1 T 1 " i r . r 1 . .
uuuuicus 01 ions 01 Dutter, cneese, bams,
bacon, lard and other eatables are being laid
down in Portland right from the great mar
kets of the East that should by all means be
produced by our farmers, while car load after
car load of all kinds of farming implements,
wagons and carriages, furniture, etc. are ar
riving daily, while the stores and warehouses
are fairly groaning with heavy stocks of like
g"ods all imported and all goods that could
and should be manufactured in Oregon. Sure
ly the people will some day wake up and see
the onesided policy now being pursued. I
understand that Salem, Albany and some
other towns are Uking the matter in hand,
and are offering parties who will engage in the
manufacturing business exemption Irom taxa
tion. Lut us hope the good work will go on
and on until the hum of machinery may be
heard on ev:ry stream, aad prosperity abound
tl-ronghout the length and breadth of the land.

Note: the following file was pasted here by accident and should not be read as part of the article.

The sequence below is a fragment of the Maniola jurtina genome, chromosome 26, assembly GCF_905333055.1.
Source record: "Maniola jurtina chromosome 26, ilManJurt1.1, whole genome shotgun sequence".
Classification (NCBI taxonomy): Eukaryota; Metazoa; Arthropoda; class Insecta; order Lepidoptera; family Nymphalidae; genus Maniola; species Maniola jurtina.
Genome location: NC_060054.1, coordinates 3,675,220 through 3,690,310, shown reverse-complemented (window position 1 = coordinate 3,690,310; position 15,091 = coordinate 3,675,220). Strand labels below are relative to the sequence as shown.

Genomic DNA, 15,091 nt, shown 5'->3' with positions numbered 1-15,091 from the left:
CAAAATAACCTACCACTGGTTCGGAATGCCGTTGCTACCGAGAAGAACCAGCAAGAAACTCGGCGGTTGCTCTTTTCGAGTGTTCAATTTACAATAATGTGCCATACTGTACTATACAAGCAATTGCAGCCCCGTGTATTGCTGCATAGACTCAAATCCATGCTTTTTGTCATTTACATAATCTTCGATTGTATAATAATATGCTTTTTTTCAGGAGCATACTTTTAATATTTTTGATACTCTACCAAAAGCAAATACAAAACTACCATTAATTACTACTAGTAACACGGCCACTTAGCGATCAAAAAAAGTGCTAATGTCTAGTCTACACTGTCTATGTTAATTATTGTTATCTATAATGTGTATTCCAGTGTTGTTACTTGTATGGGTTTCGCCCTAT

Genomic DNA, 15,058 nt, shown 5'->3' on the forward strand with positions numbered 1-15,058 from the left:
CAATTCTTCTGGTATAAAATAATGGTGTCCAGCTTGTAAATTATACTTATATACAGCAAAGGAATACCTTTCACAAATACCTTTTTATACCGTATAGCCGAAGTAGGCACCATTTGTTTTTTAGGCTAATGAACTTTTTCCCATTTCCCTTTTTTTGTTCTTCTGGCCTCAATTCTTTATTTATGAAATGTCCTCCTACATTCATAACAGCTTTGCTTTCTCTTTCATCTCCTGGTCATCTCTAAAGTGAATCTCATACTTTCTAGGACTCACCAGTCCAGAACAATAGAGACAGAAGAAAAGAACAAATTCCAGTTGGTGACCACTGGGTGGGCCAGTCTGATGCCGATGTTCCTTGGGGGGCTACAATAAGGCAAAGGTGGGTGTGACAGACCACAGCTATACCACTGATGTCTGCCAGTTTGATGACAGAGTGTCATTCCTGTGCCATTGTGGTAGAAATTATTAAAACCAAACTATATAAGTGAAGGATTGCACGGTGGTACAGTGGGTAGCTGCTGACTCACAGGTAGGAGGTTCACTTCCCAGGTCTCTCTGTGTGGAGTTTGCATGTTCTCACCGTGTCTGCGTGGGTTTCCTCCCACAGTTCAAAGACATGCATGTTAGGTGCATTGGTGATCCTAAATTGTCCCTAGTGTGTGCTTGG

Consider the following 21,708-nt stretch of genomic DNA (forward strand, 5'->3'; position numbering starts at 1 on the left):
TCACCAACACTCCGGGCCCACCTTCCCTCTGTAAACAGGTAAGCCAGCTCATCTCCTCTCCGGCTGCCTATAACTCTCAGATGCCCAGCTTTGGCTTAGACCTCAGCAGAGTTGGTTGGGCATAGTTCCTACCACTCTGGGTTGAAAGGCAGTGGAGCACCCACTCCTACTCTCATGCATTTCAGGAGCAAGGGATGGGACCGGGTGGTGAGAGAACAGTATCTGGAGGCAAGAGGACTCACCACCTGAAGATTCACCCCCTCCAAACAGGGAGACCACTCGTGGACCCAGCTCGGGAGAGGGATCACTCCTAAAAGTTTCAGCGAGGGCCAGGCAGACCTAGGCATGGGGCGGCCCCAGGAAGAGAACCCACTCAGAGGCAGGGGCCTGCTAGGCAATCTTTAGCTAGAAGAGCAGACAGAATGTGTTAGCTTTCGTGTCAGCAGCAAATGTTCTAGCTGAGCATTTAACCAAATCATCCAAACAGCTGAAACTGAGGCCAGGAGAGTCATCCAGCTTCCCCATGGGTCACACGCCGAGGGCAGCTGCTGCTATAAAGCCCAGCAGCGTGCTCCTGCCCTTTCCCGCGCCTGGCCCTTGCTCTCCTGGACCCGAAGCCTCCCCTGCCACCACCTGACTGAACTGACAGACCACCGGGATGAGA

C. A. Reed.
LOCAL AND GENERAL. ,
Prof. Miller of Philomath College gave one
of the m.st intelligent, conservative, yet de
termined temperance speeches, at the Presby
terian Church, in this city, last Sunday that
....... . iui a long ume. tie said
"That if Republicans and Democrats both
nominated temperance men. then prohibition -was
safe that if either one or the otherparties
did not nominatH temperance men, then sup
port temperance men irrespective ol party
j ir 1 . .
",,""g,B) " nciiner pany nominate tem
perance men. then start the machinery of the
tniru pany ! work.
Rev. H. P. Webb of Albany was at Can
yonville last Sunday in attendance on the
funeral of O. N. Beals, who died on Saturday
before, from a gun shot which he had received
about six days previously at the hands of Mr.
Patrich by accident.
We have printed several hundred papers
more than have been ordered to accommodate
those who have not had the oportunity to
send in their orders, and these papers can be
had for ten cents each up to forty number,
over that eight cents.
From Dr. B. A. Cathey we learn that the
Lodge I. O. O. F. at Canyonville had an In
stallation at their hall last Saturday night,
after which they adjourned to Mr. ; Loomis';
partook of an elegant banquet prepared for
One hundred and fifty melals were issued
in Gen. McClellan's honor during the time he
was in the army, and quite a number while he
was candidate fir the Presidency. -
Pedestrians passing Secretary Mmning.s
Washington house see lights burning in the
library until into the morning hours.
H. J. Wilson, ol Canyonville, gave us a
call this week, which was profitable to us and
we hope satisfactory to him.